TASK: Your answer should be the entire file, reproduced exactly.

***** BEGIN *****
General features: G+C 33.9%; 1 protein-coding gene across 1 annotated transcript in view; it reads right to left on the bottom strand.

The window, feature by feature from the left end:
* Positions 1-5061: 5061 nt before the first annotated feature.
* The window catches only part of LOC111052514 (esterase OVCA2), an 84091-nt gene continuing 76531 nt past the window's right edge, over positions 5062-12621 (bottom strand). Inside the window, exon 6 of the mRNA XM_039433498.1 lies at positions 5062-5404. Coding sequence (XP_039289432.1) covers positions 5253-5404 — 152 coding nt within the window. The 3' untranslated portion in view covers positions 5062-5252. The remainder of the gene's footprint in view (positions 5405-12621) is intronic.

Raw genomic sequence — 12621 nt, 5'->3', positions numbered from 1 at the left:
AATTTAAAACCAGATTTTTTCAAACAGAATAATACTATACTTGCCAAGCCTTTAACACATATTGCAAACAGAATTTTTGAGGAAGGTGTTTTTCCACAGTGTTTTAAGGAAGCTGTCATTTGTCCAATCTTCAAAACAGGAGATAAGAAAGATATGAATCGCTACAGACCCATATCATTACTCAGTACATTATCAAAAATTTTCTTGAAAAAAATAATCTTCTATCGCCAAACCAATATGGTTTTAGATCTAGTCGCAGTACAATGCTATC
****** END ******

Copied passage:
General features: G+C 33.9%; 1 protein-coding gene across 1 annotated transcript in view; it reads right to left on the bottom strand.

The window, feature by feature from the left end:
* Positions 1-5061: 5061 nt before the first annotated feature.
* The window catches only part of LOC111052514 (esterase OVCA2), an 84091-nt gene continuing 76531 nt past the window's right edge, over positions 5062-12621 (bottom strand). Inside the window, exon 6 of the mRNA XM_039433498.1 lies at positions 5062-5404. Coding sequence (XP_039289432.1) covers positions 5253-5404 — 152 coding nt within the window. The 3' untranslated portion in view covers positions 5062-5252. The remainder of the gene's footprint in view (positions 5405-12621) is intronic.

Raw genomic sequence — 12621 nt, 5'->3', positions numbered from 1 at the left:
AATTTAAAACCAGATTTTTTCAAACAGAATAATACTATACTTGCCAAGCCTTTAACACATATTGCAAACAGAATTTTTGAGGAAGGTGTTTTTCCACAGTGTTTTAAGGAAGCTGTCATTTGTCCAATCTTCAAAACAGGAGATAAGAAAGATATGAATCGCTACAGACCCATATCATTACTCAGTACATTATCAAAAATTTTCTTGAAAAAAATAATCTTCTATCGCCAAACCAATATGGTTTTAGATCTAGTCGCAGTACAATGCTATC